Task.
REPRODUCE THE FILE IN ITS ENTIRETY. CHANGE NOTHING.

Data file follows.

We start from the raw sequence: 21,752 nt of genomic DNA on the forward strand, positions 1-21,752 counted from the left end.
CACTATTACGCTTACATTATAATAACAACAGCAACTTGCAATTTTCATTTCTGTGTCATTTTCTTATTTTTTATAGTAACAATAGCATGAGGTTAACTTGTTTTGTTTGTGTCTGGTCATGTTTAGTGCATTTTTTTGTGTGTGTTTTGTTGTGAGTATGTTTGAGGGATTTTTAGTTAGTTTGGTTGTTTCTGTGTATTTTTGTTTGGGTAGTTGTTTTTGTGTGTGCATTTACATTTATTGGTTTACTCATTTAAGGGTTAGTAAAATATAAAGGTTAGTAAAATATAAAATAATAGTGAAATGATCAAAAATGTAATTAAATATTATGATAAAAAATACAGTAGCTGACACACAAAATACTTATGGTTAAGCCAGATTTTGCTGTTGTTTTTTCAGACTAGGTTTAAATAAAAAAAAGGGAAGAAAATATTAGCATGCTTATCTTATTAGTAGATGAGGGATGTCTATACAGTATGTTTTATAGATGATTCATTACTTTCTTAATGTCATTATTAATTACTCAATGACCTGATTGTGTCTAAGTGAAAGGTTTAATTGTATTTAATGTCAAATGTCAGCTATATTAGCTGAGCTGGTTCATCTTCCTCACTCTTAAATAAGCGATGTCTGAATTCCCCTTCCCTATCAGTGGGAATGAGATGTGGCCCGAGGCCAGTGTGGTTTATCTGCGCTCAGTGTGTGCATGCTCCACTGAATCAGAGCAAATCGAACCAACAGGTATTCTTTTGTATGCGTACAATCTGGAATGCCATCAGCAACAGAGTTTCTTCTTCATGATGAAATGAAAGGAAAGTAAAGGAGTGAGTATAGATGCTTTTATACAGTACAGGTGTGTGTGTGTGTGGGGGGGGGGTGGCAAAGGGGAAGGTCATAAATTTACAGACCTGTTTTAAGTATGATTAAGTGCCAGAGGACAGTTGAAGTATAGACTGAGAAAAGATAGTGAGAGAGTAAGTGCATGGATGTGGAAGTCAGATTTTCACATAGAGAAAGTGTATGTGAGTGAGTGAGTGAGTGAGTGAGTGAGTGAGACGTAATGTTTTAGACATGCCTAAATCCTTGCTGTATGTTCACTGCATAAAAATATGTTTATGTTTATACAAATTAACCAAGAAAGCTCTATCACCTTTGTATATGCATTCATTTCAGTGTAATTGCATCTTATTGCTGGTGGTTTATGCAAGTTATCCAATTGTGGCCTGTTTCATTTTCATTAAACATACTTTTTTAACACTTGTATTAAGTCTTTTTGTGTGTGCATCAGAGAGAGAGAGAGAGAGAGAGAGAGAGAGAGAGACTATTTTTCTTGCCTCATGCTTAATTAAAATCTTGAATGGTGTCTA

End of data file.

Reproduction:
We start from the raw sequence: 21,752 nt of genomic DNA on the forward strand, positions 1-21,752 counted from the left end.
CACTATTACGCTTACATTATAATAACAACAGCAACTTGCAATTTTCATTTCTGTGTCATTTTCTTATTTTTTATAGTAACAATAGCATGAGGTTAACTTGTTTTGTTTGTGTCTGGTCATGTTTAGTGCATTTTTTTGTGTGTGTTTTGTTGTGAGTATGTTTGAGGGATTTTTAGTTAGTTTGGTTGTTTCTGTGTATTTTTGTTTGGGTAGTTGTTTTTGTGTGTGCATTTACATTTATTGGTTTACTCATTTAAGGGTTAGTAAAATATAAAGGTTAGTAAAATATAAAATAATAGTGAAATGATCAAAAATGTAATTAAATATTATGATAAAAAATACAGTAGCTGACACACAAAATACTTATGGTTAAGCCAGATTTTGCTGTTGTTTTTTCAGACTAGGTTTAAATAAAAAAAAGGGAAGAAAATATTAGCATGCTTATCTTATTAGTAGATGAGGGATGTCTATACAGTATGTTTTATAGATGATTCATTACTTTCTTAATGTCATTATTAATTACTCAATGACCTGATTGTGTCTAAGTGAAAGGTTTAATTGTATTTAATGTCAAATGTCAGCTATATTAGCTGAGCTGGTTCATCTTCCTCACTCTTAAATAAGCGATGTCTGAATTCCCCTTCCCTATCAGTGGGAATGAGATGTGGCCCGAGGCCAGTGTGGTTTATCTGCGCTCAGTGTGTGCATGCTCCACTGAATCAGAGCAAATCGAACCAACAGGTATTCTTTTGTATGCGTACAATCTGGAATGCCATCAGCAACAGAGTTTCTTCTTCATGATGAAATGAAAGGAAAGTAAAGGAGTGAGTATAGATGCTTTTATACAGTACAGGTGTGTGTGTGTGTGGGGGGGGGGTGGCAAAGGGGAAGGTCATAAATTTACAGACCTGTTTTAAGTATGATTAAGTGCCAGAGGACAGTTGAAGTATAGACTGAGAAAAGATAGTGAGAGAGTAAGTGCATGGATGTGGAAGTCAGATTTTCACATAGAGAAAGTGTATGTGAGTGAGTGAGTGAGTGAGTGAGTGAGTGAGACGTAATGTTTTAGACATGCCTAAATCCTTGCTGTATGTTCACTGCATAAAAATATGTTTATGTTTATACAAATTAACCAAGAAAGCTCTATCACCTTTGTATATGCATTCATTTCAGTGTAATTGCATCTTATTGCTGGTGGTTTATGCAAGTTATCCAATTGTGGCCTGTTTCATTTTCATTAAACATACTTTTTTAACACTTGTATTAAGTCTTTTTGTGTGTGCATCAGAGAGAGAGAGAGAGAGAGAGAGAGAGAGAGAGACTATTTTTCTTGCCTCATGCTTAATTAAAATCTTGAATGGTGTCTA